You cannot have forgotten Dea. Hastings, that gentle and true-hearted man whose face, even in old age, still retained its characteristic expression of childlike humility and simplicity. Constant in the house of God, constant also at his daily work, death met him in his accustomed place of labor. After a few days of intense suffering from an accident in connection with machinery of the sash factory, he was at rest. 

Last year's journal informed you of the very precarious state of Miss Clary's health. Before the long vacation was over we learned that she was rapidly failing, and were not unprepared for the tidings which the latter part of October brought that her work was ended. The day of her death was August 3d,-eight days before the anniversary of her departure from home, August 11th. Knowing her devotion to her work, perhaps we had hardly anticipated the cheerful peace and resignation with which she gave it up. Her letters home gave glimpses of the struggle this cost her. In the month of May, after speaking of a visit from her kind physician in which with much emotion on his part and perfect calmness on her own, the truth was told her, she added, "Oh, I have tried to untwine the tendrils of my heart from Prospect Seminary, and fix them on something better; but sometimes I fear they are as firmly planted there as ever. Yet I humbly trust that I can almost always say, 'Let Him do as seemeth Him good." On Monday, July 29th, she wrote with other farewell words," How much I want to talk about the past . . . but we would leave that and talk about the glorious future just before me. It is four months now since I have known what bodily rest was; will it not be delightful to enter into rest? Oh, but it is not bodily rest that I long for, it is rest from sin." She expressed the wish that life might end before the following Monday, when her devoted helper and friend, Miss Ruggles, was to return to school duties. Memorial services were conducted by her pastor, Rev. Arthur Shirley, in the church at Conway, the Sabbath following the news of her death. By a recent message from her friends we learn that she remembered her Alma Mater with the precious legacy of fifty dollars Miss Ruggles has joined the teachers of Midland Seminary at Graaf Reinct, but it is hoped that the work in Pretoria may be resumed at no distant day.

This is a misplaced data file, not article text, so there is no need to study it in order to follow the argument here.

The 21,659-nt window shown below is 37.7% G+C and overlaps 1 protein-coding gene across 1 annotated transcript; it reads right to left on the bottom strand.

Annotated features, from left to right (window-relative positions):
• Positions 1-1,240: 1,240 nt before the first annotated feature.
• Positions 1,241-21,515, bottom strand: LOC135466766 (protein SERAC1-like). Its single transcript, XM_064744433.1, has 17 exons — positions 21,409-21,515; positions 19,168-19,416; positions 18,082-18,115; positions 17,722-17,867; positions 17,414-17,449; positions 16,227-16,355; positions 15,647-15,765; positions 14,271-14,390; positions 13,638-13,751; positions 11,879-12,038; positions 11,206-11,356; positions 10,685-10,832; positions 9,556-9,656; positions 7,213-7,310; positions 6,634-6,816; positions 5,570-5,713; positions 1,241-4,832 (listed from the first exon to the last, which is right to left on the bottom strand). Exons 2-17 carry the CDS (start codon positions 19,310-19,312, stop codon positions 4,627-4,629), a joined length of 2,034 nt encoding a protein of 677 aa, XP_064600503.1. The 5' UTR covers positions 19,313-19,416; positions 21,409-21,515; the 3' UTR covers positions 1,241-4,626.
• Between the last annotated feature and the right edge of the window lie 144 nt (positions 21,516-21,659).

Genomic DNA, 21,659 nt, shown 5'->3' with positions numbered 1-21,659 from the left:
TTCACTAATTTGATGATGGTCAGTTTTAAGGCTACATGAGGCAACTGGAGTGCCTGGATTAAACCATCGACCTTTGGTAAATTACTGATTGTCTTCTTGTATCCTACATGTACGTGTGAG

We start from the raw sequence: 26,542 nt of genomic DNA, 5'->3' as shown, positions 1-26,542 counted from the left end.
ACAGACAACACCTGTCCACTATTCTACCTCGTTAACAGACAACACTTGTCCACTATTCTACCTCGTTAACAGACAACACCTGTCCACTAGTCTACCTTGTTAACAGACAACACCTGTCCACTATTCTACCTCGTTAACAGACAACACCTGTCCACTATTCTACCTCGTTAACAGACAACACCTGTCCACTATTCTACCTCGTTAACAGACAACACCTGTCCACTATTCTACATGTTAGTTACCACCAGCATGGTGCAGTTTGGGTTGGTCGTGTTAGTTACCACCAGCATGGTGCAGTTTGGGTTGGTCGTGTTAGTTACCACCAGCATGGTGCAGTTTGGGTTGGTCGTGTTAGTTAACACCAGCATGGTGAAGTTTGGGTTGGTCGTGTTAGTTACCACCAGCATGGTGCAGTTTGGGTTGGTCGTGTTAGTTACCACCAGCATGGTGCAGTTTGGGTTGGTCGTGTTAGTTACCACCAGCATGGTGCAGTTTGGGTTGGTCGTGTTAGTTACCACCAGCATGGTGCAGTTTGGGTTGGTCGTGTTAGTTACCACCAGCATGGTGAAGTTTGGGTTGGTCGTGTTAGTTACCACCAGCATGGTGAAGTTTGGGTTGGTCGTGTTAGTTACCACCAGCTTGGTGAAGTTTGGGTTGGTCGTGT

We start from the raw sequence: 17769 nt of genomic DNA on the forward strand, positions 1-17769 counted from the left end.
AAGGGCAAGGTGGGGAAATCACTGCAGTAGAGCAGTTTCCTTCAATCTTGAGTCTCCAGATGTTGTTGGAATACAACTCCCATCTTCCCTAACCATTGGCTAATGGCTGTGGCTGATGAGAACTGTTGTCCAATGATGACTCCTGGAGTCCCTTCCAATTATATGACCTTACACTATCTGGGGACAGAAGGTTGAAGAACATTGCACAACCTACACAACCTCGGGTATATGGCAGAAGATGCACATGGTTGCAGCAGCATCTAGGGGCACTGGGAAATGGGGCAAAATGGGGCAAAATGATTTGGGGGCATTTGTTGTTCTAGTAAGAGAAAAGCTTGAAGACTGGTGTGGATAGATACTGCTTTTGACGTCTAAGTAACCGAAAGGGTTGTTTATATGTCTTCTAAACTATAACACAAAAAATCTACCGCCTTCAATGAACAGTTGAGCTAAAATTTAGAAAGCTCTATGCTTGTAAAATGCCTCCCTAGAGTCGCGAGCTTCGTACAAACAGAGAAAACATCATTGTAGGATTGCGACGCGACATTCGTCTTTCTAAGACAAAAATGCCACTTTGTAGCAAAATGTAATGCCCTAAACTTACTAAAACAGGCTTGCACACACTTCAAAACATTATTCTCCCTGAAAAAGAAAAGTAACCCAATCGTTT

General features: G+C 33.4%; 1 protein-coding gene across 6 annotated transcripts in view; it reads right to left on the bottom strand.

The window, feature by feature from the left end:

One mild afternoon in October, 

"Season of mists and mellow fruitfulness,"

a party of forty or more made a trip to Mt. Holyoke. They took a new route, via the Connecticut River, going by stage to Smith's Ferry, where they were met by the small steamer which runs regularly from Mt. Tom Station on the Connecticut River Road to the foot of Mt. Holyoke. The novelty of the excursion and the beauty of the day rendered the occasion memorable. 

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The adjourned meeting of the trustees was held October 23d. Contrary to precedent, the day was stormy, and only a quorum of the trustees were present, Col. Rice being absent for the first time in many years. The session was a short one, President Seelye remarking playfully at its close, that all was going on so well that little was left for them to do. 

About this time, Mrs. Porter, feeling her strength inadequate to the care of a home, decided to break up housekeeping and make her residence with a niece living in Oxford, Mass. On her leaving Monson, several articles of furniture were sent to the Seminary, as previously directed by Dea. Porter. You will like to know that the furniture of the guest-chamber in Monson has been transferred to No. 85, the room so associated in memory with our venerated friend, and which will hereafter be known as the Porter Room.